I’m the funny one, not the pretty one – Erin

Erin is a queer woman who deals with OCD, has tattoos that help her love her body, and has always seen herself as the "funny one" not the "pretty one."
Good Girls Talk About Sex
Good Girls Talk About Sex
I'm the funny one, not the pretty one – Erin
Episode art "I'm the funny one, not the pretty one - Erin"

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Erin is a 34-year-old, cisgender female who describes herself as queer, in a new relationship, she isn’t certain of her preferred relationship style.

Erin deals with OCD, plus related mental conditions that cause her to pull her hair (Trichotillomania) and pick her skin (Dermatillomania). Those conditions cause her nervousness when exposing herself with a new partner.

Major themes in this episode include being queer, OCD, and exploring sex in adulthood.


  • Bisexuality – the language that is used around it and the experiences each of us have had around being rejected for it as well as being fetishized for it
  • Choosing a monogamous relationship after exploring ethical non-monogamy
  • The extended Q&A


In this episode we talk about

  • Feeling the tingle watching animated cartoons
  • Growing up in a progressive culture
  • The lack of good sex education, even in a progressive city
  • Erin’s first time having sex
  • The dreaded moment of receiving oral from a boyfriend who didn’t like doing it
  • Basing her teen body image on being the “funny one”
  • How getting tattoos as an adult has helped Erin to embrace her body
  • The positive impact improving her body image has had on her sex life
  • Erin’s first relationship with a woman
  • Navigating dating and sexuality with a form of OCD that is very visible (skin picking and hair pulling)
  • Erin talks about her hard red lines around sex

Full episode text

LEAH: Hi, I’m Leah Carey and this is Good Girls Talk About Sex. This is place to share conversations with all sorts of women about their experience of sexuality. Before we get started, I want to tell you this. These are unfiltered conversations between adult women talking about sex. If anything about the previous offends you, turn back now! And if you’re looking for a trigger warning, you’re not going to get it from me. I believe that you are stronger than the trauma you have experienced. I have faith in your ability to deal with the things that upset you. Sound good? Let’s start the show!


LEAH: In today’s episode, we’ll meet Erin, a 34 year old cisgender woman who describes herself as white, queer, recently in a new relationship, and still unsure of her preferred relationship style. Erin deals with OCD plus related mental conditions that cause her to pull her hair and pick her skin. Those conditions cause her nervousness when exposing herself with a new partner. I’m so pleased to introduce Erin!

I am so excited to meet you. Oh, you’re so adorable! [LAUGHTER]

LEAH: Before we started, just to clear everybody in. Before we started recording, Erin got on the phone and she was like, “I’m kind of fangirling”, which I think is the cutest thing ever.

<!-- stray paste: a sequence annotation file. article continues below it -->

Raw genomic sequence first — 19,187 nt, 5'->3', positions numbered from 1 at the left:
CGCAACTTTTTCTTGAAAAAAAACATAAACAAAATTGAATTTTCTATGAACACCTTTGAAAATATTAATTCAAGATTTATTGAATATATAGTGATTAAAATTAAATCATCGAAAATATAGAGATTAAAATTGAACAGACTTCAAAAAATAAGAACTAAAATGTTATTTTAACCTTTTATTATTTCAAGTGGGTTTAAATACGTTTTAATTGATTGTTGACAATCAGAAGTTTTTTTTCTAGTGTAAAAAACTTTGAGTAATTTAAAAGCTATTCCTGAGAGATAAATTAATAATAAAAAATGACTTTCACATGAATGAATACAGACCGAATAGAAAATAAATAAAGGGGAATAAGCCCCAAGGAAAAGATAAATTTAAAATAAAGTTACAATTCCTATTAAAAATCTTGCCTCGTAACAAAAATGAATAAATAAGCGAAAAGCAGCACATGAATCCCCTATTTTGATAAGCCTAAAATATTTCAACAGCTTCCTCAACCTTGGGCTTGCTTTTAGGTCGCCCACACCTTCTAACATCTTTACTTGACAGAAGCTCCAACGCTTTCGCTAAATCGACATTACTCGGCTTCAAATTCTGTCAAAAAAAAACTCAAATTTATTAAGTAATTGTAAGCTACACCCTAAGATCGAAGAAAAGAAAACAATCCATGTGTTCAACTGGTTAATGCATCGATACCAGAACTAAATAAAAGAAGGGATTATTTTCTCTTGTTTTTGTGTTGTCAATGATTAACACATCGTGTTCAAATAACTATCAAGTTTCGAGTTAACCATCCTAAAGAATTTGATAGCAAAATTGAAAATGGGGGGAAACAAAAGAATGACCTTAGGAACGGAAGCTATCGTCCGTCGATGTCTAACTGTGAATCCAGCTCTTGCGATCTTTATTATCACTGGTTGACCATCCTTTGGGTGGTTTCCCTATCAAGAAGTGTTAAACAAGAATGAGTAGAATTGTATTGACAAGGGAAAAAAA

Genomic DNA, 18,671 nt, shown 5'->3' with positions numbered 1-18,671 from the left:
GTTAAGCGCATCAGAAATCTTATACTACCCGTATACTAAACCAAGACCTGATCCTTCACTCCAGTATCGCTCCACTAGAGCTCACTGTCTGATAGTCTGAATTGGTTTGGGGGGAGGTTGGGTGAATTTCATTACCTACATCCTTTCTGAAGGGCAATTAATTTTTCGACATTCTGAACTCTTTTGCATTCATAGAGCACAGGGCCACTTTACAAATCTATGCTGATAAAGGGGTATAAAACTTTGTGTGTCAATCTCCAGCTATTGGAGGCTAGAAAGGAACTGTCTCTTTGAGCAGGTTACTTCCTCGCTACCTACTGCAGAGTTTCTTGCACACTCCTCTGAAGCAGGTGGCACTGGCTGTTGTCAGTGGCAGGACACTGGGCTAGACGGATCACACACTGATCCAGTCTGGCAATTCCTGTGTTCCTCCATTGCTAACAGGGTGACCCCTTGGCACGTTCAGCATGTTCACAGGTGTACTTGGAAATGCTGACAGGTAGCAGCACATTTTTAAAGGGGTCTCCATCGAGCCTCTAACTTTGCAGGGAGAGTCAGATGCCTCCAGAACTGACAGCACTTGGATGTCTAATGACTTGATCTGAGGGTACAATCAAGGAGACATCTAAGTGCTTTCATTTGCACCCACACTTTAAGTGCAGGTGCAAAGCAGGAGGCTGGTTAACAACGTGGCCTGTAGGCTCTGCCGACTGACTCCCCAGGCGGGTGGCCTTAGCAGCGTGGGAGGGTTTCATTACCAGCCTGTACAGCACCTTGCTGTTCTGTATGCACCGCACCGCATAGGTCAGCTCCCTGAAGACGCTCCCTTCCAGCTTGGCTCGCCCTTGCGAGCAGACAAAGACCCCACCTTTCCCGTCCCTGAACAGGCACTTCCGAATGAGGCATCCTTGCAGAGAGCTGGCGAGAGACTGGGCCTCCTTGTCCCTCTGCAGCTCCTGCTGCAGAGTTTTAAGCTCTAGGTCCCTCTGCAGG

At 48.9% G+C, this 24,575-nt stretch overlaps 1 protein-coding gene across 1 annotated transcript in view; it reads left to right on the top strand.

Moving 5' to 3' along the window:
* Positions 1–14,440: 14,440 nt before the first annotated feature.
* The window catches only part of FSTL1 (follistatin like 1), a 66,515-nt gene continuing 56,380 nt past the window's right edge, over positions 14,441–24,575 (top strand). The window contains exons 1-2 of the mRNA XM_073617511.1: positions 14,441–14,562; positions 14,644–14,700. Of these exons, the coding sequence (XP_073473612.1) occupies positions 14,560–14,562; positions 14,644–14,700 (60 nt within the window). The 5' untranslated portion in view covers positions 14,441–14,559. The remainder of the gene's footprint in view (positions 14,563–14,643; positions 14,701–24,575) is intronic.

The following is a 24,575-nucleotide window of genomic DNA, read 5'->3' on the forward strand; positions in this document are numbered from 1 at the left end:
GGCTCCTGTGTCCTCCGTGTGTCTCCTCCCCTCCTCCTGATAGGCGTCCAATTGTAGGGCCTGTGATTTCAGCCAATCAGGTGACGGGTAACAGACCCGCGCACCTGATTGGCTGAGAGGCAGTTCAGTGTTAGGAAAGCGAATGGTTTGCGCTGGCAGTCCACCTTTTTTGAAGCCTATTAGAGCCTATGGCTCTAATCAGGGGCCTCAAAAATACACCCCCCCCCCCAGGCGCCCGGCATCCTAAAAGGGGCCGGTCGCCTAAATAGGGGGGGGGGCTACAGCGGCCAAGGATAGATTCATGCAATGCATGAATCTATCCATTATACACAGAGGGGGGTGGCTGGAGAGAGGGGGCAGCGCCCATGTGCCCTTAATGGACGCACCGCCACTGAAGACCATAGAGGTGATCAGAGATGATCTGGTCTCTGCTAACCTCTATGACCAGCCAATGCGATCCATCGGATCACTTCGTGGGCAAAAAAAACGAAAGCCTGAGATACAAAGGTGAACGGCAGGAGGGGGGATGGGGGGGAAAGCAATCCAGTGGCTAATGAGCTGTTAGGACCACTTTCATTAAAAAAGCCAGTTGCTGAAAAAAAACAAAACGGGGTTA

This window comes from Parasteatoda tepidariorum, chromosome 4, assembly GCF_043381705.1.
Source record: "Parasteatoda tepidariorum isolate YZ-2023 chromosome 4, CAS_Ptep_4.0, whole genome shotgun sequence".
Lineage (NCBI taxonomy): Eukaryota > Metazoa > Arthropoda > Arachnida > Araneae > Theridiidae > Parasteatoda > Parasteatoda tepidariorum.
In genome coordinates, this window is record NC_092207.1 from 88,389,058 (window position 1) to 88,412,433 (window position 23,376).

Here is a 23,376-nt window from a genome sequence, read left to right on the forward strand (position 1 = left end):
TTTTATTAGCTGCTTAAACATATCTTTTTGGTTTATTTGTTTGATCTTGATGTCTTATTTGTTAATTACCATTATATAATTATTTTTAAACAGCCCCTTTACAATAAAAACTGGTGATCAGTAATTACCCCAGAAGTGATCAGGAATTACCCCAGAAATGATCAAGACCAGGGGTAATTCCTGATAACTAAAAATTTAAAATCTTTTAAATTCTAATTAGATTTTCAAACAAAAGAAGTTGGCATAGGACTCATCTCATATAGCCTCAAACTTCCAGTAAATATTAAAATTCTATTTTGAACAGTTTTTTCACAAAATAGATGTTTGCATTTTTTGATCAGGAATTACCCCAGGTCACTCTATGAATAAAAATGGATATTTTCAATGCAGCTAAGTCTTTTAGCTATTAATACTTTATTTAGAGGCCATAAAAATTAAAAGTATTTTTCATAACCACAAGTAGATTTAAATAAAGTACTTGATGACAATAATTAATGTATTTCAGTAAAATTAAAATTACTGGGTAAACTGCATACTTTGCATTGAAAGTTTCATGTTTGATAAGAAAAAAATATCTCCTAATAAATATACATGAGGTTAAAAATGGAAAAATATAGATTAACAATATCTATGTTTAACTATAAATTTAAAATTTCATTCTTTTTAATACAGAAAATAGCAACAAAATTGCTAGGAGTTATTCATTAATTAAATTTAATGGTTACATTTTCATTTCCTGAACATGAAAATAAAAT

LEAH: And you’re already giggling.

ERIN: Yeah, that’s true.

LEAH: I’m so happy to have you here. [LAUGHTER]

ERIN: Thank you. I’m really excited to be here.

LEAH: So you contacted me and said you were a listener and you wanted to be involved so what is so exciting to you about this?

ERIN: I took a class that you taught at She Bob. LEAH: It’s a sex store here in Portland.

ERIN: Yeah, and I went with one of my really close friends and it was just this hugely transformative experience for me and for her actually. And then I started listening to your podcast then I felt so good. The podcast feels good to listen to. The class was incredible and so I was like, “Whatever I can do to push this really wonderful experience forward and out to more people, I’m going to do it. I’m excited to do it.”

LEAH: Oh my goodness. Wow. Well, thank you. That means a lot to me to know that what I’m doing is having resonance and is making a difference. That’s a really big deal, so thank you.

ERIN: Yeah, absolutely.


LEAH: Well, I’m excited to talk to you. So let’s dive in. What is your first memory of sexual pleasure? [LAUGHTER]

ERIN: I don’t remember how old I was. I was young-ish. I mean to say early middle school, maybe late grade school. And I think I was watching Oliver and Company or like Robin Hood, some older animated Disney movie and I was like, “Oh, that’s interesting. Robin Hood is very cute, even if he’s an animated fox.”


ERIN: It makes no sense. And so I just remember the tingly thing going and I was like, “That’s weird. I don’t know if I enjoyed that.” And I kind of just ignored that for a little while and then later on, once I started hanging out with or dating people or things like that, that’s when I was like, “Oh, I was able to make that connection back like oh, this thing that now I’m doing is connected to that thing from when I was a kid.” Yeah, so I really don’t remember how old I was but I was young enough that it was about a Disney cartoon.


LEAH: So at what point did you have that experience with a live non-animated person?


ERIN: Probably 8th grade. However old you are in 8th grade like 12, 13-ish somewhere in there. Yeah, I think somewhere like that. And it was with this boy that I loved or thought I loved forever and ever and we kissed for the first time and it was very exciting and all that. And so yeah, that was early days.


LEAH: How far did you go with him? ERIN: Oh, that was it.


ERIN: Yeah, partially because he grew up super religious and I was not. And so there was an element of I was the wrong kind of girl kind of thing. I’m doing finger quotes, but the “wrong” kind of girl to his family so there was like some of that going on. To me it was great but to him it was not great.